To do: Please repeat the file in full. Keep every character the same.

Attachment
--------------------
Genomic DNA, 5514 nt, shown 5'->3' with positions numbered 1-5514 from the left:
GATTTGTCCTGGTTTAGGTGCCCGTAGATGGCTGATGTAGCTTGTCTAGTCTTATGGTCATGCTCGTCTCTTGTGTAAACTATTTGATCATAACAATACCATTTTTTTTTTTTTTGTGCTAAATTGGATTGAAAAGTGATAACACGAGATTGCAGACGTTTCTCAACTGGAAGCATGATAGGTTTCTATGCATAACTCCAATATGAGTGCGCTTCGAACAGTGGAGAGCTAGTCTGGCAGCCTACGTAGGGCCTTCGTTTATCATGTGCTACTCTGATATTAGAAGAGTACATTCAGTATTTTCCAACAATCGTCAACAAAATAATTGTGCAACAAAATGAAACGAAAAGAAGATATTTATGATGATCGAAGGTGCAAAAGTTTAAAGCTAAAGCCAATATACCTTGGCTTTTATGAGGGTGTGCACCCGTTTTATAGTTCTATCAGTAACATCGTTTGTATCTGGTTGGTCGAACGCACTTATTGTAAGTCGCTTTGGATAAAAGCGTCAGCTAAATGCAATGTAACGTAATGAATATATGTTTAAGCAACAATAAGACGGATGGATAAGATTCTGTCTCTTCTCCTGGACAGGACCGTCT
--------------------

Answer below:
Genomic DNA, 5514 nt, shown 5'->3' with positions numbered 1-5514 from the left:
GATTTGTCCTGGTTTAGGTGCCCGTAGATGGCTGATGTAGCTTGTCTAGTCTTATGGTCATGCTCGTCTCTTGTGTAAACTATTTGATCATAACAATACCATTTTTTTTTTTTTTGTGCTAAATTGGATTGAAAAGTGATAACACGAGATTGCAGACGTTTCTCAACTGGAAGCATGATAGGTTTCTATGCATAACTCCAATATGAGTGCGCTTCGAACAGTGGAGAGCTAGTCTGGCAGCCTACGTAGGGCCTTCGTTTATCATGTGCTACTCTGATATTAGAAGAGTACATTCAGTATTTTCCAACAATCGTCAACAAAATAATTGTGCAACAAAATGAAACGAAAAGAAGATATTTATGATGATCGAAGGTGCAAAAGTTTAAAGCTAAAGCCAATATACCTTGGCTTTTATGAGGGTGTGCACCCGTTTTATAGTTCTATCAGTAACATCGTTTGTATCTGGTTGGTCGAACGCACTTATTGTAAGTCGCTTTGGATAAAAGCGTCAGCTAAATGCAATGTAACGTAATGAATATATGTTTAAGCAACAATAAGACGGATGGATAAGATTCTGTCTCTTCTCCTGGACAGGACCGTCT